Sil Austin is the late American saxophonist, born in 1929. Although his top preference would always be jazz, Austin recorded in other different genres such as R&B, pop, blues, jump blues, and even country, funk and disco. A self-taught musician, Austin first spent his professional years by playing for groups of other musicians such as Roy Eldridge and Cootie Williams. During the 50s music scene Austin formed his own touring group, which became successful. In 1956 he achieved his most notable hit with “Slow Walk,” which placed at the top 20 of the Billboard pop chart. Austin was known for his gender-bending sound, which while criticized by jazz purists, was otherwise regarded well by fusion fans. He died in 2001 due to prostate cancer.
More on Sil Austin here in this article, with full biography, links and videos.
Early life and career
Renowned jazz saxophonist Sil Austin was born Sylvester Austin in Dunnellon, Florida on September 17, 1929 (but other sources say he was born on the 29th). He was a self-taught musician and regarded Coleman Hawkins, Sonny Stitt and Lester Young as his earliest and biggest musical influences. According to some sources, he joined the circus and toured with them playing in the band.
While still in his teens, Austin moved to New York and studied for a time at the Juilliard School of Music. In 1946 he also won in a talent show at New York’s prestigious Apollo Theater for his own rendition of “Danny Boy,” the same song that had helped him win at a previous contest in Florida.
Hitting the big time
There came Austin’s bigger breaks during the late 1940s. First he worked with well-known jazz trumpeter Roy Eldridge. In the early 50s music era he worked with a band of another jazz trumpeter Cootie Williams, and then with musician and bandleader Tiny Bradshaw. After that, Austin felt it was the right time to strike out on his own and thus formed his own backing band.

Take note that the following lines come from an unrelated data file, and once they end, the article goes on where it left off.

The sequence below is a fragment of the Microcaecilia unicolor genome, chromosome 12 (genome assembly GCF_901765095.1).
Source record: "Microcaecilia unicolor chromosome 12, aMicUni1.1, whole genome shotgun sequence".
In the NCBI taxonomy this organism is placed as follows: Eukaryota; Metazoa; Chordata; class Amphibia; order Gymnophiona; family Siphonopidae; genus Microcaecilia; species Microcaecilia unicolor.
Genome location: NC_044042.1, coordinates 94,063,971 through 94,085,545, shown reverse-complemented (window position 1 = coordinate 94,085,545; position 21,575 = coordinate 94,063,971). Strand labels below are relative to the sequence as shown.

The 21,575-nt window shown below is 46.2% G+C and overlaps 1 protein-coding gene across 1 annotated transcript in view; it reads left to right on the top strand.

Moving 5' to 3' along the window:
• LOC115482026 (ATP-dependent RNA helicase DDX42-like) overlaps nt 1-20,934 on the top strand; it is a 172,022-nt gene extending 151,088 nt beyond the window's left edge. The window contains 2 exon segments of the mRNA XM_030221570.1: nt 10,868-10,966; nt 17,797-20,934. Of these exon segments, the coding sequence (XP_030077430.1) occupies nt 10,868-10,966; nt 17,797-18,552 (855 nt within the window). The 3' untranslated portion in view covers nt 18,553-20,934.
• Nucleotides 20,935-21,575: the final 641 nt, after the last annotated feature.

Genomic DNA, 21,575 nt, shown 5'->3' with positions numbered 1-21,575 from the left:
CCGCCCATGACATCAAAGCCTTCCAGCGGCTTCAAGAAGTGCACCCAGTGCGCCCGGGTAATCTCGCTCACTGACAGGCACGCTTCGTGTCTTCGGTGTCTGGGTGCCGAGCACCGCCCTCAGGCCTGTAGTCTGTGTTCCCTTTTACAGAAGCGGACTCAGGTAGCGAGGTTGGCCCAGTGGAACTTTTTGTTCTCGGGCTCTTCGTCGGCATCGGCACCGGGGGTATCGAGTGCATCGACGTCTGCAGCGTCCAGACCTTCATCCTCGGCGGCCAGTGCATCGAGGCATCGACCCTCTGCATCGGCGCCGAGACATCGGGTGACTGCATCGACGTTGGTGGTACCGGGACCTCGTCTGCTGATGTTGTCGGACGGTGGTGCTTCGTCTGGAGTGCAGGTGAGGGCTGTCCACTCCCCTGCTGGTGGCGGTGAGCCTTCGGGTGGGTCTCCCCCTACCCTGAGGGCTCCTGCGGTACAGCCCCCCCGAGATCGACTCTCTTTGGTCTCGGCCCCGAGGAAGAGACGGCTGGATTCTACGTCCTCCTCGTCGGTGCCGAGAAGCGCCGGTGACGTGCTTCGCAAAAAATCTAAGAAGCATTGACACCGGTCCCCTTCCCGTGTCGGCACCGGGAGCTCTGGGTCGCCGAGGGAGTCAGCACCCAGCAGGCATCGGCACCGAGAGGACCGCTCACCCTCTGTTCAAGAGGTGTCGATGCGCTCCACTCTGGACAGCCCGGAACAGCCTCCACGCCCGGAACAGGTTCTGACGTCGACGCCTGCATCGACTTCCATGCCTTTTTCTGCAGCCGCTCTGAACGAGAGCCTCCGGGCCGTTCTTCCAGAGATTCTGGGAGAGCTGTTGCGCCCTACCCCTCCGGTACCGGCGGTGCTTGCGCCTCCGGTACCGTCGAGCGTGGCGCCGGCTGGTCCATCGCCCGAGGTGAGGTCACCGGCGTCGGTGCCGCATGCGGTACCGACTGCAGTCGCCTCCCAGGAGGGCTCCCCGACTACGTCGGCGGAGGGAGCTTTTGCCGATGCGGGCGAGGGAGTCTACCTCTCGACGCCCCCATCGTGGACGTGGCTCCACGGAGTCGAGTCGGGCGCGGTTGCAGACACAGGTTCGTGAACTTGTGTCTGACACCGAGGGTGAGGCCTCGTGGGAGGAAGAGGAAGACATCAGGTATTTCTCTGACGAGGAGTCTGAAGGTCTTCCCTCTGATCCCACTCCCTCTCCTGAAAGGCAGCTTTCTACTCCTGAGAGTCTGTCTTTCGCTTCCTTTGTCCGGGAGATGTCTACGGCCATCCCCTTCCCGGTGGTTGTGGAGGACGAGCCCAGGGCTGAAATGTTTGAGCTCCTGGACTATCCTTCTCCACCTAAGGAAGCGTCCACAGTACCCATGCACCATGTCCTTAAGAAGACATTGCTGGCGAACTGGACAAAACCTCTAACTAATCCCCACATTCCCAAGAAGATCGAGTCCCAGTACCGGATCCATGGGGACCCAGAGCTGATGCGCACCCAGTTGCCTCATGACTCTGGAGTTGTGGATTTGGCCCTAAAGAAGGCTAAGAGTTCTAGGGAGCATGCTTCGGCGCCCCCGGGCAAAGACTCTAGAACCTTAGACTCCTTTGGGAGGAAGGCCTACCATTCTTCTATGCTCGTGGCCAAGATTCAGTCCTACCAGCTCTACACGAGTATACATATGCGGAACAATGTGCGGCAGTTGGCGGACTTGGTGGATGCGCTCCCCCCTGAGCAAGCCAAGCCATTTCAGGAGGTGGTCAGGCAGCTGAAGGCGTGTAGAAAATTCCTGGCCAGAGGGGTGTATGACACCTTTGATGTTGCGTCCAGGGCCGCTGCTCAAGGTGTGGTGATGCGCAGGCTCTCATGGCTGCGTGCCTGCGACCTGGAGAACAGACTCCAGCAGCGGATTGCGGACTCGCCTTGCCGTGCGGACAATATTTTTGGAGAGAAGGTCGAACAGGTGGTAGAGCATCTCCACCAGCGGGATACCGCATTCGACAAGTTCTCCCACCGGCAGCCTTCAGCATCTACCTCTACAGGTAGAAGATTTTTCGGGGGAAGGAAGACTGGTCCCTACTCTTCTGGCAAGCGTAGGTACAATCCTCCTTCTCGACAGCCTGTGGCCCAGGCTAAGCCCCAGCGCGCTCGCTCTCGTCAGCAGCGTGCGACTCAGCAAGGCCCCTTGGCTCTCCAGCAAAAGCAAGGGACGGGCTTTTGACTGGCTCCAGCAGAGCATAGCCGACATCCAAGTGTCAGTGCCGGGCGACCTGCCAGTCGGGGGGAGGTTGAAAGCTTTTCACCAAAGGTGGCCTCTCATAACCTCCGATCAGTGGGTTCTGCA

Around the same time Austin also signed with Mercury, and then released his self-penned song “Slow Walk” as a single. It reached #17 on the Billboard pop chart and #3 on the R&B singles chart in 1956. His other singles “Birthday Party” reached #74 in 1957, and “Danny Boy” at #59 in 1959, the latter becoming his signature song.
Also in 1959 Austin released his album Sil Austin Plays Pretty for the People that included his single “Danny Boy.” Its orchestral pop influences surprised and delighted many of his fans, but otherwise came under fire from jazz purists for its “adulterated” sound.
Later life and career
Austin remained to be under Mercury for the next 12 years or so. During the early 1970s he decided to move to Atlanta, Georgia and jumped from one small label to the next, all the way until the mid-1990s. He had also released a few records in Japan where he found a sizable audience.
Austin died on September 1, 2001, after having a four-year battle with prostate cancer. He died only 16 days before turning 72.
Sil Austin was described as a humble and modest man despite his lengthy and remarkable career in the jazz music scene in particular. He wouldn’t talk about his achievements unless he was asked.